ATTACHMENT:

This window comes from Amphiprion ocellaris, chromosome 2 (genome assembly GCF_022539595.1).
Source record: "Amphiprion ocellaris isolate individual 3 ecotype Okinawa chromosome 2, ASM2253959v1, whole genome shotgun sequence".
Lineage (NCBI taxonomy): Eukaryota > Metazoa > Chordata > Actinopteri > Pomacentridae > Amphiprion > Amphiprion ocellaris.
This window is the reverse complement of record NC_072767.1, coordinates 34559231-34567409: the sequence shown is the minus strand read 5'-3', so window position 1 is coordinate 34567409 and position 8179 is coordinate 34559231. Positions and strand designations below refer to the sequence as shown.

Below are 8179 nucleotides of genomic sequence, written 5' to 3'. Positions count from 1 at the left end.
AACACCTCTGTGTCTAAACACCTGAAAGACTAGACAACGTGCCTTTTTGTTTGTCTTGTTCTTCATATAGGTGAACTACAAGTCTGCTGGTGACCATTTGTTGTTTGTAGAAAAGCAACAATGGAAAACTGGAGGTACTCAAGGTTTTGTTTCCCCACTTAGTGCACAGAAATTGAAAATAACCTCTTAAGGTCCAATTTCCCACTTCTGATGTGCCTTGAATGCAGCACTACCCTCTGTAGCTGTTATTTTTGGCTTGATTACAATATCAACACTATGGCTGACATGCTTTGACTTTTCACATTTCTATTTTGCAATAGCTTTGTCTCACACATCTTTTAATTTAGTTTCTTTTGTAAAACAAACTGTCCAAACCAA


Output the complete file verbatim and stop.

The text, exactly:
This window comes from Amphiprion ocellaris, chromosome 2 (genome assembly GCF_022539595.1).
Source record: "Amphiprion ocellaris isolate individual 3 ecotype Okinawa chromosome 2, ASM2253959v1, whole genome shotgun sequence".
Lineage (NCBI taxonomy): Eukaryota > Metazoa > Chordata > Actinopteri > Pomacentridae > Amphiprion > Amphiprion ocellaris.
This window is the reverse complement of record NC_072767.1, coordinates 34559231-34567409: the sequence shown is the minus strand read 5'-3', so window position 1 is coordinate 34567409 and position 8179 is coordinate 34559231. Positions and strand designations below refer to the sequence as shown.

Below are 8179 nucleotides of genomic sequence, written 5' to 3'. Positions count from 1 at the left end.
AACACCTCTGTGTCTAAACACCTGAAAGACTAGACAACGTGCCTTTTTGTTTGTCTTGTTCTTCATATAGGTGAACTACAAGTCTGCTGGTGACCATTTGTTGTTTGTAGAAAAGCAACAATGGAAAACTGGAGGTACTCAAGGTTTTGTTTCCCCACTTAGTGCACAGAAATTGAAAATAACCTCTTAAGGTCCAATTTCCCACTTCTGATGTGCCTTGAATGCAGCACTACCCTCTGTAGCTGTTATTTTTGGCTTGATTACAATATCAACACTATGGCTGACATGCTTTGACTTTTCACATTTCTATTTTGCAATAGCTTTGTCTCACACATCTTTTAATTTAGTTTCTTTTGTAAAACAAACTGTCCAAACCAA